From 2006, Maasai elders invited conservation representatives to collaborate with them to form conservancies, seeking to increase the benefits of tourism and wildlife to local people.
The conservancies are all owned by Maasai families who receive a fixed monthly rent per acre for their land, and in return they have moved their homesteads to large community areas on the periphery of the core area, which is set aside for wildlife and tourism. The landowners then graze their livestock on a managed rotational basis in accordance with available pasture, the location of key species and breeding refuge areas.
This model of community conservation has been extremely successful and due to the popularity of the first conservancies, many others have since been established, as more landowners want to sign up to the concept.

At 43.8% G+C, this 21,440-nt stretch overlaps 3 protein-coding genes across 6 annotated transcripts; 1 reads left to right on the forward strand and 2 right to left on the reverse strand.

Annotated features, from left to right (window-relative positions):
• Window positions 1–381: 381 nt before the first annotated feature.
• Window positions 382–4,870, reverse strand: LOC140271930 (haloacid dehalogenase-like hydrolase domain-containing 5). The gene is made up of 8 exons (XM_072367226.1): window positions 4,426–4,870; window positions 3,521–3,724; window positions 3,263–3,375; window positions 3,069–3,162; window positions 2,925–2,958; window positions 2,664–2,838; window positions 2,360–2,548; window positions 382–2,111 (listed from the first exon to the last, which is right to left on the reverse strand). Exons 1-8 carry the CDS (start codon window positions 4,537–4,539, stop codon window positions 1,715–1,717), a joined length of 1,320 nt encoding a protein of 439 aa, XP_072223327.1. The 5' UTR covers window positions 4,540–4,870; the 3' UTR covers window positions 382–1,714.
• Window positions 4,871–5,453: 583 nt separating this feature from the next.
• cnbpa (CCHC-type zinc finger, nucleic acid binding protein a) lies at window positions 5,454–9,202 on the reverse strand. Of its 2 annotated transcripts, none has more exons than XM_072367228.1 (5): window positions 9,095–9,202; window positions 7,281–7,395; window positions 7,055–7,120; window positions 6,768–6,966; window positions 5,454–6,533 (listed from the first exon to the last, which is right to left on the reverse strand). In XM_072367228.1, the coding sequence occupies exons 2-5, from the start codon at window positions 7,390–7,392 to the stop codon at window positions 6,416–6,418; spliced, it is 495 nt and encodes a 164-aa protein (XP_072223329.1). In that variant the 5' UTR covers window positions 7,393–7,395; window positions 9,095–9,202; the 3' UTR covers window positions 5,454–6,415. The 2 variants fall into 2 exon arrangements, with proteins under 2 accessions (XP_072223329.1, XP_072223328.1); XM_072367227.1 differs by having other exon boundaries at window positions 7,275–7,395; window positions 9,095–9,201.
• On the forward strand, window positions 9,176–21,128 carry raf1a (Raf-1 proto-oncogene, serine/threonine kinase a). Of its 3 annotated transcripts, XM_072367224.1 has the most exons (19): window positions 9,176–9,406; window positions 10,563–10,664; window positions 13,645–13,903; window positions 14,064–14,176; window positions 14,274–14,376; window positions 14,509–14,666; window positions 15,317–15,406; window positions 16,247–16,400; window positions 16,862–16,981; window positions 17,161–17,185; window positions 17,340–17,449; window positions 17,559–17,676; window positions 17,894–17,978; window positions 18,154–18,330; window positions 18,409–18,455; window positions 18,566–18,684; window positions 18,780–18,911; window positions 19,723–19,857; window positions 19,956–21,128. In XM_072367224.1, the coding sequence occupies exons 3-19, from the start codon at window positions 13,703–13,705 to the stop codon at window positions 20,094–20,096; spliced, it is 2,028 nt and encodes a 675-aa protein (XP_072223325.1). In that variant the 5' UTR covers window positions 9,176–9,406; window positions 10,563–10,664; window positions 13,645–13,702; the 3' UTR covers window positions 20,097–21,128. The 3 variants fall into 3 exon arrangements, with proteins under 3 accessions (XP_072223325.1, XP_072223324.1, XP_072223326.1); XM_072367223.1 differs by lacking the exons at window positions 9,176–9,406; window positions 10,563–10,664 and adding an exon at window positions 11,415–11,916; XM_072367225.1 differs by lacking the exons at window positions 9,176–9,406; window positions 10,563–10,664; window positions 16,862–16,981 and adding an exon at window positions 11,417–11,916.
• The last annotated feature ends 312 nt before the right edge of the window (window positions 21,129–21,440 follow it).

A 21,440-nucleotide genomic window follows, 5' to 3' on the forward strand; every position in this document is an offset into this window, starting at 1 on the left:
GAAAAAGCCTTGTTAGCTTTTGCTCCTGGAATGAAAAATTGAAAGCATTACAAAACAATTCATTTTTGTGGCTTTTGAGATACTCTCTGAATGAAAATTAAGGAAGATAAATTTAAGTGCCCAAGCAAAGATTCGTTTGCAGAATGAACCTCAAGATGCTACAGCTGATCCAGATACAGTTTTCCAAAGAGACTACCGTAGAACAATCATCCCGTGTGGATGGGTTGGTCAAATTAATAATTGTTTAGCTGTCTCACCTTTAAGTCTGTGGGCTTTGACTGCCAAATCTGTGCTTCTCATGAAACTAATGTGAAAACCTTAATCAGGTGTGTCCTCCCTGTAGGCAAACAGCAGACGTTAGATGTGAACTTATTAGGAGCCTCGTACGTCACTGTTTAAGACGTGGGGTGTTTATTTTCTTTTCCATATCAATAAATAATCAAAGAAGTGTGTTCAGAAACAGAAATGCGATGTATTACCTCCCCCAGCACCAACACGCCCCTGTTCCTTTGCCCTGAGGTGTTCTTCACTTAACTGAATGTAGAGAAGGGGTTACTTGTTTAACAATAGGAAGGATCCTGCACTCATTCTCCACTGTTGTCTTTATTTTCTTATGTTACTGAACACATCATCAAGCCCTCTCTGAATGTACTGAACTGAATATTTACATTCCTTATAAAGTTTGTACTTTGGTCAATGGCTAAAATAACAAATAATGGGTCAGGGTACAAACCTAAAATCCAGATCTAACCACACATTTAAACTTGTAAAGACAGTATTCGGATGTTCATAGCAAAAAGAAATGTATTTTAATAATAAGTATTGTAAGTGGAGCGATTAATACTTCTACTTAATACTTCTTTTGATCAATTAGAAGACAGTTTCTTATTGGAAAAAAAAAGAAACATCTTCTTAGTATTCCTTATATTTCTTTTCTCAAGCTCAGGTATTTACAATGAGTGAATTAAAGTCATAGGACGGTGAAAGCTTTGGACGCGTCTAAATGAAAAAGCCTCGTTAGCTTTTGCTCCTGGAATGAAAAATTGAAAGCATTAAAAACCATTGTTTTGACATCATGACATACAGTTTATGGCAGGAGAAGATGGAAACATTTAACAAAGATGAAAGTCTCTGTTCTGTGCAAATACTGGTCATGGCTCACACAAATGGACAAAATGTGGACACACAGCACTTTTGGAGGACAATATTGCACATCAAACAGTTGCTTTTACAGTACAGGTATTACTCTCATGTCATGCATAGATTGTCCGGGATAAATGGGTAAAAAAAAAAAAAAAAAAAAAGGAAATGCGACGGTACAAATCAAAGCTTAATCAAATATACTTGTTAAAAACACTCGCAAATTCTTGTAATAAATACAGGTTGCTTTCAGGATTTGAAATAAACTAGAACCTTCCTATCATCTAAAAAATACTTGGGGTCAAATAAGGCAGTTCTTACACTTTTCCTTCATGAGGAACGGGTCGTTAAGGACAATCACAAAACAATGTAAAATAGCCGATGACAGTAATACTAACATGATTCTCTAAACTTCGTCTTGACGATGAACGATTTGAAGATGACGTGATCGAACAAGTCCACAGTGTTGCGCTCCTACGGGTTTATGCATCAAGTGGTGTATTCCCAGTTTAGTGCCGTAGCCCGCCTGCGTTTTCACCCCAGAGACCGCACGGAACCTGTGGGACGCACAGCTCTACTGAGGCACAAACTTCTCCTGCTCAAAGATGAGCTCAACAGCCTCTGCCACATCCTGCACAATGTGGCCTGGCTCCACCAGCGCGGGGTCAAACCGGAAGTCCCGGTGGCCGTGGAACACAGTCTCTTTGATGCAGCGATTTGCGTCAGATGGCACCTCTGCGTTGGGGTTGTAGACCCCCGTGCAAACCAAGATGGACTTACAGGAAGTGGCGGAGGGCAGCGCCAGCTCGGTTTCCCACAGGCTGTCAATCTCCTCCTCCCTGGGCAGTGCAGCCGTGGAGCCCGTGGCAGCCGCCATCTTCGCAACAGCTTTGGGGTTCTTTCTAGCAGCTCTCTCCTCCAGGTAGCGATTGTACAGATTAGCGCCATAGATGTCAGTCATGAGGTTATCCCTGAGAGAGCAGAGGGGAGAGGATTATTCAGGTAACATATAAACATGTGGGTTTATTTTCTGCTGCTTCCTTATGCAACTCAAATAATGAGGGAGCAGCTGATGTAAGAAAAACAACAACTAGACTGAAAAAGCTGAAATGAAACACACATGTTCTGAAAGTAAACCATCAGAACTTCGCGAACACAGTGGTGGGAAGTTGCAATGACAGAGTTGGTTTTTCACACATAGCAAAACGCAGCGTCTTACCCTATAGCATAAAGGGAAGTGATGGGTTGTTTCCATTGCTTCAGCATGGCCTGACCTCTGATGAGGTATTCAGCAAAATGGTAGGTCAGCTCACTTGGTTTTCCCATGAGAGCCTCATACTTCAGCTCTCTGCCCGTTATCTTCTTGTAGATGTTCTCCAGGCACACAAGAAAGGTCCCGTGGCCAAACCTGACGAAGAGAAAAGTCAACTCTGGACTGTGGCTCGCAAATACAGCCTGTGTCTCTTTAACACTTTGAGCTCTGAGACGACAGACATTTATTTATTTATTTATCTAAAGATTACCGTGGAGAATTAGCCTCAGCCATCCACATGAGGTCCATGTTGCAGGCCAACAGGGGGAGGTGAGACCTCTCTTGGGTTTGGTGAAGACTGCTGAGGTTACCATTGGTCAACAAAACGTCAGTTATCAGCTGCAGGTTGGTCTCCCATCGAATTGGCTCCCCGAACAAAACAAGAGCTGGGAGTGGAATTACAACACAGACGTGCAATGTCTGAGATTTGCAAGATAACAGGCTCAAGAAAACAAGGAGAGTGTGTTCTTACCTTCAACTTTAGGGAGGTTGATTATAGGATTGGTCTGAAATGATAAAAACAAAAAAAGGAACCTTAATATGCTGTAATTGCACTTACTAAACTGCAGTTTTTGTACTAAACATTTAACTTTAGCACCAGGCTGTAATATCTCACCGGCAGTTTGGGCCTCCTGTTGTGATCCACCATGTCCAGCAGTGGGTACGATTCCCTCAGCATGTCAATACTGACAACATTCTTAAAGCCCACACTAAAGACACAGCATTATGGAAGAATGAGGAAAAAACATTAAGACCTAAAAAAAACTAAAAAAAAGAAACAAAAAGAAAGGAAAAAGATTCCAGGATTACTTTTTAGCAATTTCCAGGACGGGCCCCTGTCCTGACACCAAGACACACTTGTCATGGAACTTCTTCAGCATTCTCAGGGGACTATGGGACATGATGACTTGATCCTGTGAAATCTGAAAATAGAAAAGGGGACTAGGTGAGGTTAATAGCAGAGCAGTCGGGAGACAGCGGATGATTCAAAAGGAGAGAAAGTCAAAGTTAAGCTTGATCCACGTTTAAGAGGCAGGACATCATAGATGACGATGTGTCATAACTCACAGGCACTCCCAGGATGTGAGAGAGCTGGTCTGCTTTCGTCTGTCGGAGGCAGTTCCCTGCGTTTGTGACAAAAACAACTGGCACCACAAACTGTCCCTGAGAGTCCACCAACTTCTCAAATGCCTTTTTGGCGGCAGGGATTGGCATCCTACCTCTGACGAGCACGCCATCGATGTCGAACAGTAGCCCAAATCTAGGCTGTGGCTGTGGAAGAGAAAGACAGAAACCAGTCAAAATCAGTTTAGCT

There are currently fifteen unfenced wildlife conservancies in the Mara ecosystem covering 347,011 acres. The total land now protected in this way has doubled the wildlife habitat of the Mara ecosystem, bringing substantial income to thousands of Maasai people. The Maa Trust works closely with the Maasai Mara Wildlife Conservancies Association (please put this link on name: https://www.maraconservancies.org/) to ensure that its community development work complements conservancy efforts across the Maasai Mara.
The Maa Trust receives $5 per guest per night from the camps within Olare Motorogi Conservancy as well as annual support from Asilia Africa in Naboisho Conservancy. Tourism operators support The Maa Trust to ensure that the benefits of conservancies extend beyond just male landowners, to also reach to women, youth and children.
Activities undertaken by The Maa Trust are focused around Olare Motorogi and Naboisho Conservancies and across Pardamat Conservation area.